In an effort to increase safety, the federal government is considering new proposals to limit the jobs youth can hold and the number of hours they can work.
The Department of Labor is seeking comments on a proposal to ban teens from particularly hazardous activities, such as working at poultry slaughtering plants, riding as passengers on forklifts, fighting forest fires, and loading and operating non-paper product balers and compacters. The proposal would also prohibit 14- and 15-year-olds from employment in youth peddling activities, also referred to as door-to-door sales.
Comments must be received by July 16. Information is at http://www.dol.gof/esa.whd.comments.htm.
Meanwhile, child labor reformers held a briefing on Capitol Hill last month to promote the Children’s Act for Responsible Employment (CARE Act), which was reintroduced by Rep. Lucille Roybal-Allard (D-Calif.). The act proposes to amend the Fair Labor Standards Act (FLSA) by bringing the age and work hour standards in agriculture up to the FLSA standards for other forms of child labor.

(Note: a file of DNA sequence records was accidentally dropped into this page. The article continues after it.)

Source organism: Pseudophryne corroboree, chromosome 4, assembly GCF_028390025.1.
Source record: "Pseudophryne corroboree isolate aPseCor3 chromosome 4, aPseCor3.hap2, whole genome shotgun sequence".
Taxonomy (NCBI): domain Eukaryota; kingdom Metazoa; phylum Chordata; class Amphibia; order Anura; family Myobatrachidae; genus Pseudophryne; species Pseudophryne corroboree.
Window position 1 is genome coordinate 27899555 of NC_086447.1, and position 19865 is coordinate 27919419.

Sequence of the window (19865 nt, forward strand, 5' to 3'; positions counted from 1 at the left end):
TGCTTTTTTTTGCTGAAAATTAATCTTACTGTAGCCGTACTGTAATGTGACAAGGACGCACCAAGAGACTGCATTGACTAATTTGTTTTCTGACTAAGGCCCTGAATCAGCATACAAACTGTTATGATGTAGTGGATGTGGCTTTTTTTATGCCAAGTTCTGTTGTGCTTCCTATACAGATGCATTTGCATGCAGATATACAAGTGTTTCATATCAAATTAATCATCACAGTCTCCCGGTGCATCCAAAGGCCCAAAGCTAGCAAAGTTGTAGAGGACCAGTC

For example, federal law allows children as young as 12 to work unlimited hours in agriculture, while youth in other jobs must be at least 14 and are limited in how many hours they can work outside of school. The CARE Act would preserve the family farm exemption for children working on their parents’ farms.
The CARE Act is supported by the Child Labor Coalition. It has been introduced several times before without passing; the last effort was in 2005. Coalition Coordinator Darlene Adkins said some unfunded mandates that were in previous versions of the bill have been removed, so “it may be a little more palatable. Contact: Child Labor Coalition at http://www.stopchildlabor.org.